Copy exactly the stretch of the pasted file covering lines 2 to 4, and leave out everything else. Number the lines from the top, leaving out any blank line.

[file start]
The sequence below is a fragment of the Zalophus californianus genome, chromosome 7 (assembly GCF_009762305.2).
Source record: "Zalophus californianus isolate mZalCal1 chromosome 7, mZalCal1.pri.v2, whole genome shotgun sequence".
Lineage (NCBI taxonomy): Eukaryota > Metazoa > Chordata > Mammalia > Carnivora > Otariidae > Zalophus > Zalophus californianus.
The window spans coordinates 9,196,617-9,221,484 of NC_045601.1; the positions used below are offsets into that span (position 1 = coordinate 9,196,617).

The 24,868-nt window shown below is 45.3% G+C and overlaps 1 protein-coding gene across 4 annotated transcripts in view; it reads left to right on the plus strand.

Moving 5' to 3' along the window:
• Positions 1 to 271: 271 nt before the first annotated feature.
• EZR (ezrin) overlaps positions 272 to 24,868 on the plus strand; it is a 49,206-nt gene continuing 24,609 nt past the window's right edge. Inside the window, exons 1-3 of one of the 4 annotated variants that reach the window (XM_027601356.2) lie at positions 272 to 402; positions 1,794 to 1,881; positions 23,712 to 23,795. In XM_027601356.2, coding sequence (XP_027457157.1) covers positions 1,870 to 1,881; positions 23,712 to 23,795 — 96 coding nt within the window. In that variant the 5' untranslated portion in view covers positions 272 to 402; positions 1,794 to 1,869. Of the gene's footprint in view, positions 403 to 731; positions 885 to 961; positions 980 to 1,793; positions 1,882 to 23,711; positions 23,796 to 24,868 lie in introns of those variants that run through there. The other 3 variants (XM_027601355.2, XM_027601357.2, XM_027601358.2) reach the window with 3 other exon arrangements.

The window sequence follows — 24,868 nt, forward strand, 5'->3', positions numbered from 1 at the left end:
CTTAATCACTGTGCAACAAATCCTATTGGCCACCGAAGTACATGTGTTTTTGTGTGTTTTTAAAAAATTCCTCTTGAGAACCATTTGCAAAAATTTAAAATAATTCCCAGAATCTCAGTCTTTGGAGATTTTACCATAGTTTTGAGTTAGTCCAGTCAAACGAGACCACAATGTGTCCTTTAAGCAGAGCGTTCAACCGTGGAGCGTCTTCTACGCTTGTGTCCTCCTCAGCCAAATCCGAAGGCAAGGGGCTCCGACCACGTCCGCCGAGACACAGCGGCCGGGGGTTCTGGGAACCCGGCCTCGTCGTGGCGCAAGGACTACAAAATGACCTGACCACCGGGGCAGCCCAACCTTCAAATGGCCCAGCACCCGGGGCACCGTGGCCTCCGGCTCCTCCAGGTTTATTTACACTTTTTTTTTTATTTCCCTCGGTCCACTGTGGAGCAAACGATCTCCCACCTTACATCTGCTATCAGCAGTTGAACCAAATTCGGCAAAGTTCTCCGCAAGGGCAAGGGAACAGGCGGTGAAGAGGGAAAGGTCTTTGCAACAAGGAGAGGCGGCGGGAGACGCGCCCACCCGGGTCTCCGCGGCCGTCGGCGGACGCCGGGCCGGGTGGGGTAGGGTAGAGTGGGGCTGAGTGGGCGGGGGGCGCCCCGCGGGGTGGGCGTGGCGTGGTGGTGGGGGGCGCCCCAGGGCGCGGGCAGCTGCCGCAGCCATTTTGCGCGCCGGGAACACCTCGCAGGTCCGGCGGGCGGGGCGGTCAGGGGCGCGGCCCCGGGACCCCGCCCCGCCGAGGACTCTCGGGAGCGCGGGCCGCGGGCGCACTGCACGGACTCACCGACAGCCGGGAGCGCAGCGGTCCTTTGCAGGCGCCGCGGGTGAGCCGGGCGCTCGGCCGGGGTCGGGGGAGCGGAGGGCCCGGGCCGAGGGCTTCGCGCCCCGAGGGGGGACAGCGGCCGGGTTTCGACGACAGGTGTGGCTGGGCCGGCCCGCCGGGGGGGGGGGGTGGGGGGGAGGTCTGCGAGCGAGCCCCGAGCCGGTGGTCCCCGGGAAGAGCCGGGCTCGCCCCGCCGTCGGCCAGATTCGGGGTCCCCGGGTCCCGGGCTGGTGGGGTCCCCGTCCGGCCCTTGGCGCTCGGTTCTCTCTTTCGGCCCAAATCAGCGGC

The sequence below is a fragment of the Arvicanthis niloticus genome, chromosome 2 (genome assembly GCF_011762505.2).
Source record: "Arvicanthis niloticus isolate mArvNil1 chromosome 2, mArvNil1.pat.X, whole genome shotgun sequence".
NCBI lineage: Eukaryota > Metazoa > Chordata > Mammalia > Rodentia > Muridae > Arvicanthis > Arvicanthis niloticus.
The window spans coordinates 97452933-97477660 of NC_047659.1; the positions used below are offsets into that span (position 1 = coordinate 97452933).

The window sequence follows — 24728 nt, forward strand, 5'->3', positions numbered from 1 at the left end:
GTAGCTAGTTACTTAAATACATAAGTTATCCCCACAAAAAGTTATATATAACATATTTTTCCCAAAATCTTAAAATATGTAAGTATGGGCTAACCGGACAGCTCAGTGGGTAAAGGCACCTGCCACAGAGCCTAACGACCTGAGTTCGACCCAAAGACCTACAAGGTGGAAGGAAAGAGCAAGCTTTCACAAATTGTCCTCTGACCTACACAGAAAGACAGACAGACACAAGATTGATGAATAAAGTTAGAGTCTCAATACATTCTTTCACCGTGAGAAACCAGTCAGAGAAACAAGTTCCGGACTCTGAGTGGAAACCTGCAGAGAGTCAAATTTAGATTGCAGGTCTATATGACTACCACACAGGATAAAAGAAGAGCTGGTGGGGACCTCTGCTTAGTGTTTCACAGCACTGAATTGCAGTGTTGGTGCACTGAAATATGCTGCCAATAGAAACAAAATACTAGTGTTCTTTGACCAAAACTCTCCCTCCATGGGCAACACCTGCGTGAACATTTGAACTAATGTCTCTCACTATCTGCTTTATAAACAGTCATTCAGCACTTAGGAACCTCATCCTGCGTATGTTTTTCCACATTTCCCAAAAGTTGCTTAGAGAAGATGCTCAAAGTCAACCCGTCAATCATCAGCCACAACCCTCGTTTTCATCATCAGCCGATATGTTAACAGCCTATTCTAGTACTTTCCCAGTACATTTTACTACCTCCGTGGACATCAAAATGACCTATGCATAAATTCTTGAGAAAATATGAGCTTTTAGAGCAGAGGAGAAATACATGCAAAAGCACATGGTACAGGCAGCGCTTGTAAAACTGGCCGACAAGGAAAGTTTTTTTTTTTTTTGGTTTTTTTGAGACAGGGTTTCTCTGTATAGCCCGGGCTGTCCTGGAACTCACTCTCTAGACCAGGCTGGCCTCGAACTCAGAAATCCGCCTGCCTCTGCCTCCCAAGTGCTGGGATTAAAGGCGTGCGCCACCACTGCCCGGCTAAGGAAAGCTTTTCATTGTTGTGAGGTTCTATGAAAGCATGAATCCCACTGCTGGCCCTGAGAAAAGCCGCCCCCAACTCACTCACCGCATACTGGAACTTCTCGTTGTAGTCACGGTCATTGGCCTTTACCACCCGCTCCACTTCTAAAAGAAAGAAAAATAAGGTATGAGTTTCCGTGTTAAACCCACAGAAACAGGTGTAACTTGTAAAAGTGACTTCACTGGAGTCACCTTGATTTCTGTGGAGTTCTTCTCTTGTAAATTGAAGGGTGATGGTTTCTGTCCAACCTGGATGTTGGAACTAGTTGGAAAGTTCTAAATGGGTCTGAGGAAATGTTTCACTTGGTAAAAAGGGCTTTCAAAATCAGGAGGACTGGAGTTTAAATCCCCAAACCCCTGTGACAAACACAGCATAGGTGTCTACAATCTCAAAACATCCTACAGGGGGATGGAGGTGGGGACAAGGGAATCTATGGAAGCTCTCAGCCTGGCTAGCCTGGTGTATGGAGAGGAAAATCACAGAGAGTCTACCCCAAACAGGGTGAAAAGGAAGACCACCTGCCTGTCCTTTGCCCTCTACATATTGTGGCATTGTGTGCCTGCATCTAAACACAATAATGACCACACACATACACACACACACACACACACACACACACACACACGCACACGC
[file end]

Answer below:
Source record: "Zalophus californianus isolate mZalCal1 chromosome 7, mZalCal1.pri.v2, whole genome shotgun sequence".
Lineage (NCBI taxonomy): Eukaryota > Metazoa > Chordata > Mammalia > Carnivora > Otariidae > Zalophus > Zalophus californianus.
The window spans coordinates 9,196,617-9,221,484 of NC_045601.1; the positions used below are offsets into that span (position 1 = coordinate 9,196,617).